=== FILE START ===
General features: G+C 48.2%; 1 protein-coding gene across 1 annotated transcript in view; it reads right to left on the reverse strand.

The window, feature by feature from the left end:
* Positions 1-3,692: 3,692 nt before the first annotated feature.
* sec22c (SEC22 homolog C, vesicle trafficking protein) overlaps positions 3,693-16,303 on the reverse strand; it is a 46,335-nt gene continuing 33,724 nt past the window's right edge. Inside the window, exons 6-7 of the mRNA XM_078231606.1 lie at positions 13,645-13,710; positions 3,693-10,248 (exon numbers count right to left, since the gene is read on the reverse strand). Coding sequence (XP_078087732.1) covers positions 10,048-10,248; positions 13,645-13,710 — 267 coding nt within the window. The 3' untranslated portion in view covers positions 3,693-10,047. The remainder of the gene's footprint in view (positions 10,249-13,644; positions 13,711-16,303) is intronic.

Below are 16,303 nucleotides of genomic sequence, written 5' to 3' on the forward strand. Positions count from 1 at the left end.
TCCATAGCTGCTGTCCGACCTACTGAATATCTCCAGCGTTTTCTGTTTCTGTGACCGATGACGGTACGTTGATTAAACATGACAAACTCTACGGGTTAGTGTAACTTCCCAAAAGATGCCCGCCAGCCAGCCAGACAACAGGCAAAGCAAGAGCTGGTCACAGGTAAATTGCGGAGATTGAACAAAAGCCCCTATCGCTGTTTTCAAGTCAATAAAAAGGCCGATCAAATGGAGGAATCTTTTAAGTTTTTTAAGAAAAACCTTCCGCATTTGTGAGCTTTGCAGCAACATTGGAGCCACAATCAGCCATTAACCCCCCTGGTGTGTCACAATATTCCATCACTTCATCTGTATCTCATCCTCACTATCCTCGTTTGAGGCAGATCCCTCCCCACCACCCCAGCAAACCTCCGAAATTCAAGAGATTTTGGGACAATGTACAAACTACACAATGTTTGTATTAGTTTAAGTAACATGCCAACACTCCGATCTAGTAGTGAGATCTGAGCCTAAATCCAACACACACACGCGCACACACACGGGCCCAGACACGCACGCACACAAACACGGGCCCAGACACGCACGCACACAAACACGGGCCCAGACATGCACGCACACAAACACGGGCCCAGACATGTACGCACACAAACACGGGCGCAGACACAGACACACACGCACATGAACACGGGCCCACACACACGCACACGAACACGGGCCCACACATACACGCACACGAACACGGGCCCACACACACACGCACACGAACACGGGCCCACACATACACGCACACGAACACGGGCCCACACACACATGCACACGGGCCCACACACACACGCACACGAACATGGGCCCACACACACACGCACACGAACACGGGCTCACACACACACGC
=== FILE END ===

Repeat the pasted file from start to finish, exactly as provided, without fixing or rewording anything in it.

General features: G+C 48.2%; 1 protein-coding gene across 1 annotated transcript in view; it reads right to left on the reverse strand.

The window, feature by feature from the left end:
* Positions 1-3,692: 3,692 nt before the first annotated feature.
* sec22c (SEC22 homolog C, vesicle trafficking protein) overlaps positions 3,693-16,303 on the reverse strand; it is a 46,335-nt gene continuing 33,724 nt past the window's right edge. Inside the window, exons 6-7 of the mRNA XM_078231606.1 lie at positions 13,645-13,710; positions 3,693-10,248 (exon numbers count right to left, since the gene is read on the reverse strand). Coding sequence (XP_078087732.1) covers positions 10,048-10,248; positions 13,645-13,710 — 267 coding nt within the window. The 3' untranslated portion in view covers positions 3,693-10,047. The remainder of the gene's footprint in view (positions 10,249-13,644; positions 13,711-16,303) is intronic.

Below are 16,303 nucleotides of genomic sequence, written 5' to 3' on the forward strand. Positions count from 1 at the left end.
TCCATAGCTGCTGTCCGACCTACTGAATATCTCCAGCGTTTTCTGTTTCTGTGACCGATGACGGTACGTTGATTAAACATGACAAACTCTACGGGTTAGTGTAACTTCCCAAAAGATGCCCGCCAGCCAGCCAGACAACAGGCAAAGCAAGAGCTGGTCACAGGTAAATTGCGGAGATTGAACAAAAGCCCCTATCGCTGTTTTCAAGTCAATAAAAAGGCCGATCAAATGGAGGAATCTTTTAAGTTTTTTAAGAAAAACCTTCCGCATTTGTGAGCTTTGCAGCAACATTGGAGCCACAATCAGCCATTAACCCCCCTGGTGTGTCACAATATTCCATCACTTCATCTGTATCTCATCCTCACTATCCTCGTTTGAGGCAGATCCCTCCCCACCACCCCAGCAAACCTCCGAAATTCAAGAGATTTTGGGACAATGTACAAACTACACAATGTTTGTATTAGTTTAAGTAACATGCCAACACTCCGATCTAGTAGTGAGATCTGAGCCTAAATCCAACACACACACGCGCACACACACGGGCCCAGACACGCACGCACACAAACACGGGCCCAGACACGCACGCACACAAACACGGGCCCAGACATGCACGCACACAAACACGGGCCCAGACATGTACGCACACAAACACGGGCGCAGACACAGACACACACGCACATGAACACGGGCCCACACACACGCACACGAACACGGGCCCACACATACACGCACACGAACACGGGCCCACACACACACGCACACGAACACGGGCCCACACATACACGCACACGAACACGGGCCCACACACACATGCACACGGGCCCACACACACACGCACACGAACATGGGCCCACACACACACGCACACGAACACGGGCTCACACACACACGC